Sandsv.Sands

SUPREME COURT OF THE STATE OF NEW YORK Appellate Division, Second Judicial DepartmentJul 10, 2019
2019 N.Y. Slip Op. 5549 (N.Y. App. Div. 2019)

2018-13208

07-10-2019

In the Matter of Alan J. Sands, appellant, v. Joshua Ira Sands, respondent. (Proceeding No. 1) In the Matter of Alan J. Sands, appellant, v. Susie Sands, respondent. (Proceeding No. 2)

Davidoff Hutcher & Citron, LLP, New York, NY (Leslie F. Barbara and Judith Ackerman of counsel), for appellant. Kahn & Goldberg, LLP, New York, NY (Michele Kahn of counsel), for respondents.


SHERI S. ROMAN SYLVIA O. HINDS-RADIX HECTOR D. LASALLE, JJ. (Docket Nos. V-3890-18, V-3891-18, V-3893-18, V-3894-18)

Davidoff Hutcher & Citron, LLP, New York, NY (Leslie F. Barbara and Judith Ackerman of counsel), for appellant.

Kahn & Goldberg, LLP, New York, NY (Michele Kahn of counsel), for respondents.

DECISION & ORDER

In two related proceedings pursuant to Family Court Act article 6, the paternal grandfather appeals from an order of the Family Court, Westchester County (Hal B. Greenwald, J.), entered September 13, 2018. The order, without a hearing, in effect, granted the parents' motion to dismiss the petitions pursuant to Domestic Relations Law § 72(1) for grandparent visitation with the subject children.

ORDERED that the order is reversed, on the law, without costs or disbursements, and the matter is remitted to the Family Court, Westchester County, for a hearing on the issue of the paternal grandfather's standing to seek grandparent visitation and for a new determination thereafter of the parents' motion to dismiss the petitions.

The petitioner (hereinafter the grandfather) is the paternal grandfather of the subject children. In April 2018, the grandfather filed petitions pursuant to Domestic Relations Law § 72(1), seeking grandparent visitation with the children. The Family Court, in effect, granted the parents' motion to dismiss the grandfather's petitions without a hearing. The grandfather appeals.

"When a grandparent seeks visitation pursuant to Domestic Relations Law § 72(1), the court must make a two-part inquiry" (Matter of Moskowitz v Moskowitz, 128 AD3d 1070, 1070 [internal quotation marks omitted]; see Matter of E.S. v P.D., 8 NY3d 150, 157; Matter of Broomfield v Evans, 140 AD3d 748, 748; Matter of Gray v Varone, 101 AD3d 1122, 1123). "First, it must find that the grandparent has standing, based on, inter alia, equitable considerations" (Matter of Gray v Varone, 101 AD3d at 1123; see Domestic Relations Law § 72[1]; Matter of Moskowitz v Moskowitz, 128 AD3d at 1070). "If it concludes that the grandparent has established standing to petition for visitation, then the court must determine if visitation is in the best interests of the child" (Matter of Gray v Varone, 101 AD3d at 1123; see Matter of Broomfield v Evans, 140 AD3d at 748).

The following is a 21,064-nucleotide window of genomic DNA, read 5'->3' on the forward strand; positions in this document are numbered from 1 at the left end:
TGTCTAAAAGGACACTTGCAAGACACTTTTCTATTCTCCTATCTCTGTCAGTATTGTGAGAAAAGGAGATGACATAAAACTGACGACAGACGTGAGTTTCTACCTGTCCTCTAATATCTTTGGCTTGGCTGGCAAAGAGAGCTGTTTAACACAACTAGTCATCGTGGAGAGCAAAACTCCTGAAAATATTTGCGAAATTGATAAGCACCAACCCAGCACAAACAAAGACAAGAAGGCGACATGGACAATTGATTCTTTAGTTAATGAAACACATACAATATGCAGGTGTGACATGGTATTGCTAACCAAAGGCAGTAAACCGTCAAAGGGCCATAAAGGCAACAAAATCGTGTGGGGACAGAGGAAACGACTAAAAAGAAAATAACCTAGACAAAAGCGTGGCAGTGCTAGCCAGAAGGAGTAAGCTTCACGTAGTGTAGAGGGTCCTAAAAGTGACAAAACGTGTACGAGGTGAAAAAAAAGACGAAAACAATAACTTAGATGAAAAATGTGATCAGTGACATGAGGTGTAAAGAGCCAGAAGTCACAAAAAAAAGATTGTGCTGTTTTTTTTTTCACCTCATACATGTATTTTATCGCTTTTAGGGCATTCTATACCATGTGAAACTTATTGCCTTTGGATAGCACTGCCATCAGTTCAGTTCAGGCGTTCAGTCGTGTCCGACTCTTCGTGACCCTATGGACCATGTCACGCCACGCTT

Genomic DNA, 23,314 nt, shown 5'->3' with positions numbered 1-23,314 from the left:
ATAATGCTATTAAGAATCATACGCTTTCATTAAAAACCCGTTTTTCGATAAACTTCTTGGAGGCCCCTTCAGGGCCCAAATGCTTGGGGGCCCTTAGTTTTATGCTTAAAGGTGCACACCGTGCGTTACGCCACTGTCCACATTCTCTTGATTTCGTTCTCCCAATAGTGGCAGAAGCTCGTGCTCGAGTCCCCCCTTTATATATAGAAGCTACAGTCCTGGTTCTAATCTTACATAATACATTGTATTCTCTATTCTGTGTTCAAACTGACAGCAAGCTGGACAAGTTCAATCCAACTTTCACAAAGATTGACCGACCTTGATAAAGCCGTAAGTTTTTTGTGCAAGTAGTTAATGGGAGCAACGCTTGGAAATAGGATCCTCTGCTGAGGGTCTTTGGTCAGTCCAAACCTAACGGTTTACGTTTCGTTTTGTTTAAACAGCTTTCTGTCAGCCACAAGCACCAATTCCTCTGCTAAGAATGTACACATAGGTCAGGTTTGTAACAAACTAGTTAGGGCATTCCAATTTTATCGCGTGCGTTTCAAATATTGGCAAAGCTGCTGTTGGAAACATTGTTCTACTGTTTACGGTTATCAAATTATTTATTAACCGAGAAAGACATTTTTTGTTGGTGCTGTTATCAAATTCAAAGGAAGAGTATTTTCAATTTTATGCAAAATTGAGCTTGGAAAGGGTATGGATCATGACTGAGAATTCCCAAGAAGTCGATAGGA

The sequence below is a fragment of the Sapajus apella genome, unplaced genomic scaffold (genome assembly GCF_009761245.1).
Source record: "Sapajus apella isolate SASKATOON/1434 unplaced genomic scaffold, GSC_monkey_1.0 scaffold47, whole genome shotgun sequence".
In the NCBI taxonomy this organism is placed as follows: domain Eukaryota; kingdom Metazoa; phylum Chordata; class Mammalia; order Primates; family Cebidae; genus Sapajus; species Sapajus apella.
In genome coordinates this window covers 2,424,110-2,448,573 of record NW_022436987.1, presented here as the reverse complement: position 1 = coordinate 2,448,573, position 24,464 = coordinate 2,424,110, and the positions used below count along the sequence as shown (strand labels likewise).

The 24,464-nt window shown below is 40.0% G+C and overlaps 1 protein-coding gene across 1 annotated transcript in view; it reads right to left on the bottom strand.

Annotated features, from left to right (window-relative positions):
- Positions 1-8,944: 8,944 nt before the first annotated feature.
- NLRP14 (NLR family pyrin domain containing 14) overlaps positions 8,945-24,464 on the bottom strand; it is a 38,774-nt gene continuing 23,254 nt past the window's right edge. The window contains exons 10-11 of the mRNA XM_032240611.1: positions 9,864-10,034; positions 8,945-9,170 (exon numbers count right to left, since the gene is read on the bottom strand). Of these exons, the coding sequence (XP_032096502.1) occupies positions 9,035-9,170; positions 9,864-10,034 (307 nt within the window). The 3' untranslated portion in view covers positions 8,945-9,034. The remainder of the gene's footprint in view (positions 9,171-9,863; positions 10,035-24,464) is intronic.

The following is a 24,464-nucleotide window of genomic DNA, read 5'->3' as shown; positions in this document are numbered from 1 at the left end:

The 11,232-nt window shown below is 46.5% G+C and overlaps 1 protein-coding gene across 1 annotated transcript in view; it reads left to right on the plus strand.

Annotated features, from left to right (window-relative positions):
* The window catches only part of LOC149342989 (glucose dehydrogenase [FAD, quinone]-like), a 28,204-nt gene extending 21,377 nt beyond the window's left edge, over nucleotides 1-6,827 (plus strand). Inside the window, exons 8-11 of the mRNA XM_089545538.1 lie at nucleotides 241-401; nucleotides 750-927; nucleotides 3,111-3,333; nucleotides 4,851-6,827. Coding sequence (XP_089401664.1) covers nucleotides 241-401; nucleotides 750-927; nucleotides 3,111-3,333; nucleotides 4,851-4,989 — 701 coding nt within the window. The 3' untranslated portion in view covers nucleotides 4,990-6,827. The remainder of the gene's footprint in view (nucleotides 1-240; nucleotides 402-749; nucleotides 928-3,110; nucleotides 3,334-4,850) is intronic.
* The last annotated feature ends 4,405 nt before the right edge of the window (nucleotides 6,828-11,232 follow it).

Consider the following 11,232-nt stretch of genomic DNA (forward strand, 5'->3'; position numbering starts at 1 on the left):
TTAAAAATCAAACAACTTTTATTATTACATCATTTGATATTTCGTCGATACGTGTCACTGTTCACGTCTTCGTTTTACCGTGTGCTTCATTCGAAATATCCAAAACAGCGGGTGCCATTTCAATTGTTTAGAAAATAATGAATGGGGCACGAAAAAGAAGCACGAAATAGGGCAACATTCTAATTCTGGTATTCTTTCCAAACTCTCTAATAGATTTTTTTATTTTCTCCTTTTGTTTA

"In considering whether a grandparent has standing to petition for visitation based upon circumstances show[ing] that conditions exist which equity would see fit to intervene' (Domestic Relations Law § 72[1]), an essential part of the inquiry is the nature and extent of the grandparent-grandchild relationship,' among other factors" (Matter of Lipton v Lipton, 98 AD3d 621, 621, quoting Matter of Emanuel S. v Joseph E., 78 NY2d 178, 182; see Matter of Moskowitz v Moskowitz, 128 AD3d at 1070). In cases where such a relationship has been frustrated by a parent, the grandparent must show, inter alia, that he or she has made "a sufficient effort to establish [a relationship with the child], so that the court perceives [the matter] as one deserving the court's intervention" (Matter of Emanuel S. v Joseph E., 78 NY2d at 182; see Matter of Lipton v Lipton, 98 AD3d at 621-622).

In assessing the sufficiency of the grandparent's efforts, "what is required of grandparents must always be measured against what they could reasonably have done under the circumstances" (Matter of Emanuel S. v Joseph E., 78 NY2d at 183; see Matter of Lipton v Lipton, 98 AD3d at 622). In addition to these considerations, "the nature and basis of the parents' objection to visitation are among the several circumstances which should be considered by courts deciding the standing question" (Matter of Emanuel S. v Joseph E., 78 NY2d at 182). Although "animosity coupled with family dysfunction may provide a basis for denying visitation rights," the "existence of animosity between the parties alone" cannot provide such a basis (Matter of DiBerardino v DiBerardino, 229 AD2d 539, 540; see Matter of E.S. v P.D., 8 NY3d at 157; Matter of Gray v Varone, 101 AD3d at 1123). "A hearing to determine the issue of standing is not necessary where there are no triable issues of fact raised in the submitted papers" (Matter of Broomfield v Evans, 140 AD3d at 749; see CPLR 409[b]; Matter of Moskowitz v Moskowitz, 128 AD3d at 1070).

Contrary to the Family Court's determination, the allegations in the petitions, the evidence submitted by the parents in support of their motion to dismiss the petitions, and the evidence submitted by the grandfather in opposition to the parents' motion gave rise to factual issues which must be resolved at a hearing. Those factual issues include, among other things, the nature and extent of the grandparent-grandchild relationship, the grandfather's efforts to establish and maintain a relationship with the children, and the parents' alleged attempts to frustrate the grandparent-grandchild relationship.

Accordingly, the Family Court should not have, in effect, granted the parents' motion to dismiss the petitions for lack of standing without first conducting a hearing (see Matter of Ferguson v Weaver, 165 AD3d 1397, 1399; Matter of Brancato v Federico, 118 AD3d 986, 987).

CHAMBERS, J.P., ROMAN, HINDS-RADIX and LASALLE, JJ., concur. ENTER:

Aprilanne Agostino

Clerk of the Court